Class On Environmental Issues Debuts At University College In St. Louis

Pictured: John Hickey

Tornadic storms, periodic droughts, flash floods, erratic temperature shifts and unprecedented windy conditions have left many Americans wondering whether climate change is to blame.

The scientific consensus is that human beings must cut carbon pollution in order to avoid even worse impacts from climate change.  The good news is that there is broad public support for climate action now and policies to address climate change.


What might those policies look like? Among the possibilities:

– Protecting more forests and prairies to sequester carbon from the air.

– Updating state policies in order to encourage solar panels on commercial rooftops.

– Adopting building codes that require the use of modern energy efficiency standards.

– Building an extensive charging network to support transition to electric vehicles.

– Restoring the tree canopy in urban parks and neighborhoods.

The practical measures required to address climate change are available to be implemented now. According to John Hickey, the missing ingredient is trained activists who can lead these policy efforts.

Grassroots activists are needed the to wage successful campaigns to win critical policy battles, whether at the municipal, state or federal level.

Citizen engagement has achieved major public policy victories in the past, from the initiative petition drives that created the Missouri Department of Conservation, to the State Parks and Soils Tax, to stopping development projects in flood plains.

A new generation of environmental activists are needed and they must learn the skills to win the policy changes required to address climate change. That is the focus of a new class that will be taught in the University College at Washington University.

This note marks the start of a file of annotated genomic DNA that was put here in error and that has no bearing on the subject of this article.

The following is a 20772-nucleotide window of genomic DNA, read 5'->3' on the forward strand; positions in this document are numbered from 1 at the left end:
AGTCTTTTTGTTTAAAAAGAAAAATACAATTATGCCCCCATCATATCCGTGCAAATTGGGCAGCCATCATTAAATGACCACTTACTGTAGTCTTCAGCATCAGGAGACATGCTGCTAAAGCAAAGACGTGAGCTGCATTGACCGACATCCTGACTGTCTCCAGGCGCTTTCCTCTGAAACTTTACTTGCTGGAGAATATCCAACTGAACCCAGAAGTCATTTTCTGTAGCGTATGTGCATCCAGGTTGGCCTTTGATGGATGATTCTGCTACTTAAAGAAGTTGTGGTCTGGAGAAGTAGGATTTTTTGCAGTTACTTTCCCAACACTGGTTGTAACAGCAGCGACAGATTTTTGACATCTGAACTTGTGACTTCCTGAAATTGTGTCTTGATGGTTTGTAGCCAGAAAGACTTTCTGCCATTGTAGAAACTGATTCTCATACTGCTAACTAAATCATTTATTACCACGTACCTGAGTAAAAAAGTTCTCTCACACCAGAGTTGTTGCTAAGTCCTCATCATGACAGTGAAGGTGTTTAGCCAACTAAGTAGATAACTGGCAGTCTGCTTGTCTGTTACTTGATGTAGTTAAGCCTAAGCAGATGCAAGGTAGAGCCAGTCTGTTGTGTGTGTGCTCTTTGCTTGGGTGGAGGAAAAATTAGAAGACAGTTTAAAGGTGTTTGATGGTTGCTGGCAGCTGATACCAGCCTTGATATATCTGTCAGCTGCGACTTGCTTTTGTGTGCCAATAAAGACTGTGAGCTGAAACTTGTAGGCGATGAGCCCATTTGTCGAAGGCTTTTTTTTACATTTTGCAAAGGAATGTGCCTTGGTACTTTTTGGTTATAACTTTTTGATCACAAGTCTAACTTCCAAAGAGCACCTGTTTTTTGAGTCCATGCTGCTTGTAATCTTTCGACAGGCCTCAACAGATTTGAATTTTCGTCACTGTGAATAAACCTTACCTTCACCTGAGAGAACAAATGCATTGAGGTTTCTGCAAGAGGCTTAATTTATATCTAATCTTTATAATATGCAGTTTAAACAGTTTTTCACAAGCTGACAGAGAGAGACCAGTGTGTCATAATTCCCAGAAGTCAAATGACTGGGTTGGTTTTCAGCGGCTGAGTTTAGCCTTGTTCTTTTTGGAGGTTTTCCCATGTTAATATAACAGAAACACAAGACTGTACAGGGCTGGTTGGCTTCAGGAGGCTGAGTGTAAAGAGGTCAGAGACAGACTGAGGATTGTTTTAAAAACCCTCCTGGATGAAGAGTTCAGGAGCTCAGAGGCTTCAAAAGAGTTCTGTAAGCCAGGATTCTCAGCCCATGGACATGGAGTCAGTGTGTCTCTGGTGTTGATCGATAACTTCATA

“I know that  engaged citizens can make a real difference in addressing the environmental crises that we are facing today,” said Hickey, a veteran organizer. “To be successful, activists need to learn the strategies and tactics that constitute a successful campaign.

“Environmentalists must learn the lessons of past victories,” added Hickey, who will teach the course. “This class is designed for students, professional organizers and dedicated volunteers who want to increase their effectiveness.”

The course, Sustainability 3402, will be taught at the University College, part of Washington University. It’s open both to current Washington University students, as well as to adult learners.

Hickey, who led the Missouri Sierra Club’s campaign work for 10 years, helped win key victories to protect state parks from being sold off; and, to force coal-fired power plants to comply with the Clean Air Act.

More information is available through the University College website:

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